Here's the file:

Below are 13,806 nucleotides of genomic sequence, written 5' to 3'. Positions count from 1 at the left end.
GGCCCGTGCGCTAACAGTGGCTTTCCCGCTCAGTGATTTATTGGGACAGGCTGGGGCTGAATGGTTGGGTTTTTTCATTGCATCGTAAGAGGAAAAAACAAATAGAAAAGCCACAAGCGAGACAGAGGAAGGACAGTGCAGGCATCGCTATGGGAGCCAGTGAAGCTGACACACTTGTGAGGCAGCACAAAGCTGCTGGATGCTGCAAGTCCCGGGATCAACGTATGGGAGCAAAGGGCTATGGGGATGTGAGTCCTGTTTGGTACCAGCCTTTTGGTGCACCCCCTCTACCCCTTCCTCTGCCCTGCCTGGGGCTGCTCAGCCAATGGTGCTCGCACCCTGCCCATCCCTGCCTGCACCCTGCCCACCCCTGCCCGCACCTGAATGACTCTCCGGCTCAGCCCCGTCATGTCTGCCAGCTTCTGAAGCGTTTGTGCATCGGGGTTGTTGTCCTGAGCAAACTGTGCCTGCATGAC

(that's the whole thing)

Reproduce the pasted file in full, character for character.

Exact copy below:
Below are 13,806 nucleotides of genomic sequence, written 5' to 3'. Positions count from 1 at the left end.
GGCCCGTGCGCTAACAGTGGCTTTCCCGCTCAGTGATTTATTGGGACAGGCTGGGGCTGAATGGTTGGGTTTTTTCATTGCATCGTAAGAGGAAAAAACAAATAGAAAAGCCACAAGCGAGACAGAGGAAGGACAGTGCAGGCATCGCTATGGGAGCCAGTGAAGCTGACACACTTGTGAGGCAGCACAAAGCTGCTGGATGCTGCAAGTCCCGGGATCAACGTATGGGAGCAAAGGGCTATGGGGATGTGAGTCCTGTTTGGTACCAGCCTTTTGGTGCACCCCCTCTACCCCTTCCTCTGCCCTGCCTGGGGCTGCTCAGCCAATGGTGCTCGCACCCTGCCCATCCCTGCCTGCACCCTGCCCACCCCTGCCCGCACCTGAATGACTCTCCGGCTCAGCCCCGTCATGTCTGCCAGCTTCTGAAGCGTTTGTGCATCGGGGTTGTTGTCCTGAGCAAACTGTGCCTGCATGAC